3. Preparing for the hearing

Attend the hearing

If you want your objection to count you will need to attend the hearing. If you need to, arrange time off work and/or care for your children.

If you can’t attend the hearing please tell the hearings advisor, and nominate someone (another objector perhaps) to represent your objection.

Consider asking witnesses to present

Try to meet with other objectors or at least discuss the upcoming hearing with them. Identify any gaps, inconsistencies and how these might be addressed.

Arrange any witnesses and/or support people you might need. Think about noise specialists, etc.

If you are appearing on behalf of a group make sure everyone knows about the hearing, and allocate them a role if appropriate.

Prepare a short summary of your key points and practice it. Summarise any further evidence that you have gathered since submitting your objection.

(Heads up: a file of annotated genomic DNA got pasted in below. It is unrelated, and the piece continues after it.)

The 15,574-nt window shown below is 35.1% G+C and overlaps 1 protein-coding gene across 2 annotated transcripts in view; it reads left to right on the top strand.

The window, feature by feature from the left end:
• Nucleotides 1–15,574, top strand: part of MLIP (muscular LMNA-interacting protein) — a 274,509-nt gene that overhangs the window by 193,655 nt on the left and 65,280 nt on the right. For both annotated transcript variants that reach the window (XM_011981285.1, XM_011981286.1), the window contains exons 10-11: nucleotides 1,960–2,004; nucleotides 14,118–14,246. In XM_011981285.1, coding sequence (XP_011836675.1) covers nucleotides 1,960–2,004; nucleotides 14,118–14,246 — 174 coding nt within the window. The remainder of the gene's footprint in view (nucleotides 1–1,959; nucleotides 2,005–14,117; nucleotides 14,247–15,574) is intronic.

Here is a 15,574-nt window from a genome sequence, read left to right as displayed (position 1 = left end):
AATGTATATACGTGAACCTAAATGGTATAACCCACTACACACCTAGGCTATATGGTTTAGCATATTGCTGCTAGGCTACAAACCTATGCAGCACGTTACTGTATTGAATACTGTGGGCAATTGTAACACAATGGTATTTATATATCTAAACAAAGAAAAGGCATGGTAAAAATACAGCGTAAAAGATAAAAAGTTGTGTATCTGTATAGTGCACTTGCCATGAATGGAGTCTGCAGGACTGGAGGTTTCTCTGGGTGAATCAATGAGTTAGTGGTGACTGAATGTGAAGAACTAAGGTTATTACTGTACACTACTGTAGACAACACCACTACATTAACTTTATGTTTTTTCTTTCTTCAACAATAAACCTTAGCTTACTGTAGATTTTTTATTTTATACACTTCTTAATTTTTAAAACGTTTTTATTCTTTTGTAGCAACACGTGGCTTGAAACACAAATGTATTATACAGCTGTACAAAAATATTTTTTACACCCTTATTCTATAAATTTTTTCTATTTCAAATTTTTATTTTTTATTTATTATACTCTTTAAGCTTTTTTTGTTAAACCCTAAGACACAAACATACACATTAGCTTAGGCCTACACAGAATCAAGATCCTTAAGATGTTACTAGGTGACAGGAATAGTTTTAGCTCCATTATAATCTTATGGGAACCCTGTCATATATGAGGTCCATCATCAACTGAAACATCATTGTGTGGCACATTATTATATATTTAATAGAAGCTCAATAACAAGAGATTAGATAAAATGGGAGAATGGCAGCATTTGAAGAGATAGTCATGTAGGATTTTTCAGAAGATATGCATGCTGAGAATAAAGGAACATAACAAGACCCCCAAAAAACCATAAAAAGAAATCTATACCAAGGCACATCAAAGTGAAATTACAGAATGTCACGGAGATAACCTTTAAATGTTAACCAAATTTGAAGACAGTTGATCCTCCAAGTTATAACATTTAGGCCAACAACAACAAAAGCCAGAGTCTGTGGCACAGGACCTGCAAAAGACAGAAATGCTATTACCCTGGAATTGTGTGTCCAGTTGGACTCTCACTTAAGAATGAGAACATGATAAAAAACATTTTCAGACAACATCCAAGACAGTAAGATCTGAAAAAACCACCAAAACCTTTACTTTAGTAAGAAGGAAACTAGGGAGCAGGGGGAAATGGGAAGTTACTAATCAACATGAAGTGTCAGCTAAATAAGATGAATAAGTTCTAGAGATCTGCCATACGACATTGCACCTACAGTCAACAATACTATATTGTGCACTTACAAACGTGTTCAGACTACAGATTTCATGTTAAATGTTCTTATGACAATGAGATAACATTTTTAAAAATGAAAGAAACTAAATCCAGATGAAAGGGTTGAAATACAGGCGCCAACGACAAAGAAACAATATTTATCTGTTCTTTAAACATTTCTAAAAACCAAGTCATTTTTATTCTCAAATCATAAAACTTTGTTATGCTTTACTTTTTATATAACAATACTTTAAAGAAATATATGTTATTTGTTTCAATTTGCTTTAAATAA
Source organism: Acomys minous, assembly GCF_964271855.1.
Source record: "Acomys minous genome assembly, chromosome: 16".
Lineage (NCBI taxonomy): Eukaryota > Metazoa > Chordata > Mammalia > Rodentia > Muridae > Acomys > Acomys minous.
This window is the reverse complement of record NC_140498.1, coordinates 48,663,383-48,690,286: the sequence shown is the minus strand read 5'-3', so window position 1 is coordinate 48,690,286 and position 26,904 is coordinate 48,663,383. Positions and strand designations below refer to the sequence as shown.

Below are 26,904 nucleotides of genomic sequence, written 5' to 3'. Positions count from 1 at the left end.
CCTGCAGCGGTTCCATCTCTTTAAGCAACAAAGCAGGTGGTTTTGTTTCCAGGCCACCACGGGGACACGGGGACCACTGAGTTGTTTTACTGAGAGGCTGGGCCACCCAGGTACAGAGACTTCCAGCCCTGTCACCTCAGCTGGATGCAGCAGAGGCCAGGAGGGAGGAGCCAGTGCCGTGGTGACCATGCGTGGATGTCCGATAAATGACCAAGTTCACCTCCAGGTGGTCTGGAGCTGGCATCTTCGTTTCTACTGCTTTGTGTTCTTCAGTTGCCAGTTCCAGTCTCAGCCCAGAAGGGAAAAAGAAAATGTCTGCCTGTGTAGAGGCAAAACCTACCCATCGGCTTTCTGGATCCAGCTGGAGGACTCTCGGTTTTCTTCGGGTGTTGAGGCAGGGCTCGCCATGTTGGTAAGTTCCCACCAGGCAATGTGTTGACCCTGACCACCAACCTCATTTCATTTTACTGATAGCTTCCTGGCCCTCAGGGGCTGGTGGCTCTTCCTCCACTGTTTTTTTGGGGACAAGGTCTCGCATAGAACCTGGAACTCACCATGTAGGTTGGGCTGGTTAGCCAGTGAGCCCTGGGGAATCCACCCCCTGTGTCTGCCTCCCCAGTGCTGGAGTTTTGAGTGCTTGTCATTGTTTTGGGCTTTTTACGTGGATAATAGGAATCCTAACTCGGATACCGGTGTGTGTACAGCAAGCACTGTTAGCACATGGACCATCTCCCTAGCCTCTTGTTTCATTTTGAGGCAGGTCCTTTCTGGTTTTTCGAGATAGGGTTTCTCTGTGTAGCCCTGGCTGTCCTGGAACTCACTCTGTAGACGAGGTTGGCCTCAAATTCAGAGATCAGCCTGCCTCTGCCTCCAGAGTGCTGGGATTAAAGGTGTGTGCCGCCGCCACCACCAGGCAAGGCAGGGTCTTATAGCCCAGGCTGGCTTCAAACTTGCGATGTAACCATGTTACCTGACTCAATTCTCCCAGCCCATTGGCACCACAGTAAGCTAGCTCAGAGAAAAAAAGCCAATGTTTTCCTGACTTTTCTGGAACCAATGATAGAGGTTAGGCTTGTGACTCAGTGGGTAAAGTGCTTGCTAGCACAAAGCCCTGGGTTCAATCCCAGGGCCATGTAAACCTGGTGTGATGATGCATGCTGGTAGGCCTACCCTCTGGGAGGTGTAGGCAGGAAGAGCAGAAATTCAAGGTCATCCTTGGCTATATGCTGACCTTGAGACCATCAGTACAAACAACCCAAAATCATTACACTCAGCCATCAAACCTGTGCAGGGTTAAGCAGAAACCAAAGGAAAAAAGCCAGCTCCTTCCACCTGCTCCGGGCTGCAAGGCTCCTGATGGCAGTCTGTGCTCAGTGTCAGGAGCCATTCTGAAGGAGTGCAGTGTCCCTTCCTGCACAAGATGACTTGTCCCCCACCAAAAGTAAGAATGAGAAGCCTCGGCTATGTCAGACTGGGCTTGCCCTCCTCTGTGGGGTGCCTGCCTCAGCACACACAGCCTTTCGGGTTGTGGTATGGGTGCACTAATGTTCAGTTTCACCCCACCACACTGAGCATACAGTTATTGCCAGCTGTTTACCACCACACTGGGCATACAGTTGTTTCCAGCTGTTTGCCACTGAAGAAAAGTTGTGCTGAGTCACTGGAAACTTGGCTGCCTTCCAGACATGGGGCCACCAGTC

Prepare to be cross-examined

You might be cross-examined so put yourself in the shoes of the applicant and think about any possible questions that they may wish to ask or challenge you on. Prepare some possible responses to these.

You may also have the opportunity to cross examine the applicant.  If the regulatory agencies (council inspectors, health, police) are opposing and presenting evidence, you may have the opportunity to cross examine them too.  Think about what questions you would like to ask them and write them down.

Please note that from May 2024, community members will no longer be allowed to be cross-examined by other parties (for example, industry legal representation).

You might consider getting legal support.  While there is usually a cost for this you might be able to get assistance.

You may consider contacting Community Law, or finding out if there are other community groups in your area with access to legal resources.

If you are approached by or informing the media regarding the objection/hearing extra care is needed as this is a legal process. For more information and advice, click here.